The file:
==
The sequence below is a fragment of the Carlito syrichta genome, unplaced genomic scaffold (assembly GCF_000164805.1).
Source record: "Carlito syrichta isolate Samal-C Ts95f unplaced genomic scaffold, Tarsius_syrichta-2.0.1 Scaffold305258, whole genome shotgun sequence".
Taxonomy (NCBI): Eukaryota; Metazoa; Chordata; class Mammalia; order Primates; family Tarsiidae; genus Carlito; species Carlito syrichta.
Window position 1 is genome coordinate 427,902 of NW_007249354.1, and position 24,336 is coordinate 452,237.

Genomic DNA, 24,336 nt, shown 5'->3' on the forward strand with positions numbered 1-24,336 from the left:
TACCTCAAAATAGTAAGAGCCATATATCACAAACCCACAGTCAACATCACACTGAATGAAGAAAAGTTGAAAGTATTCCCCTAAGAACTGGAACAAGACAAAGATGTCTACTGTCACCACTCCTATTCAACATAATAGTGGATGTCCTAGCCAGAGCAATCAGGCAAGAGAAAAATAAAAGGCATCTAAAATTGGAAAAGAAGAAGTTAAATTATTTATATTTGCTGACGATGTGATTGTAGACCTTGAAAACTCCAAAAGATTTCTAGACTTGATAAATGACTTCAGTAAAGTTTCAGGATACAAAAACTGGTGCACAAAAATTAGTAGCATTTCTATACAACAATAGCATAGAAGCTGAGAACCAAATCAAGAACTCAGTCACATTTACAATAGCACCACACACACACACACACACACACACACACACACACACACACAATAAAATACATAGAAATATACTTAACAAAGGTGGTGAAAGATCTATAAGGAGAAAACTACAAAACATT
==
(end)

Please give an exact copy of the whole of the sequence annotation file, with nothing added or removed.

The sequence below is a fragment of the Carlito syrichta genome, unplaced genomic scaffold (assembly GCF_000164805.1).
Source record: "Carlito syrichta isolate Samal-C Ts95f unplaced genomic scaffold, Tarsius_syrichta-2.0.1 Scaffold305258, whole genome shotgun sequence".
Taxonomy (NCBI): Eukaryota; Metazoa; Chordata; class Mammalia; order Primates; family Tarsiidae; genus Carlito; species Carlito syrichta.
Window position 1 is genome coordinate 427,902 of NW_007249354.1, and position 24,336 is coordinate 452,237.

Genomic DNA, 24,336 nt, shown 5'->3' on the forward strand with positions numbered 1-24,336 from the left:
TACCTCAAAATAGTAAGAGCCATATATCACAAACCCACAGTCAACATCACACTGAATGAAGAAAAGTTGAAAGTATTCCCCTAAGAACTGGAACAAGACAAAGATGTCTACTGTCACCACTCCTATTCAACATAATAGTGGATGTCCTAGCCAGAGCAATCAGGCAAGAGAAAAATAAAAGGCATCTAAAATTGGAAAAGAAGAAGTTAAATTATTTATATTTGCTGACGATGTGATTGTAGACCTTGAAAACTCCAAAAGATTTCTAGACTTGATAAATGACTTCAGTAAAGTTTCAGGATACAAAAACTGGTGCACAAAAATTAGTAGCATTTCTATACAACAATAGCATAGAAGCTGAGAACCAAATCAAGAACTCAGTCACATTTACAATAGCACCACACACACACACACACACACACACACACACACACACACACAATAAAATACATAGAAATATACTTAACAAAGGTGGTGAAAGATCTATAAGGAGAAAACTACAAAACATT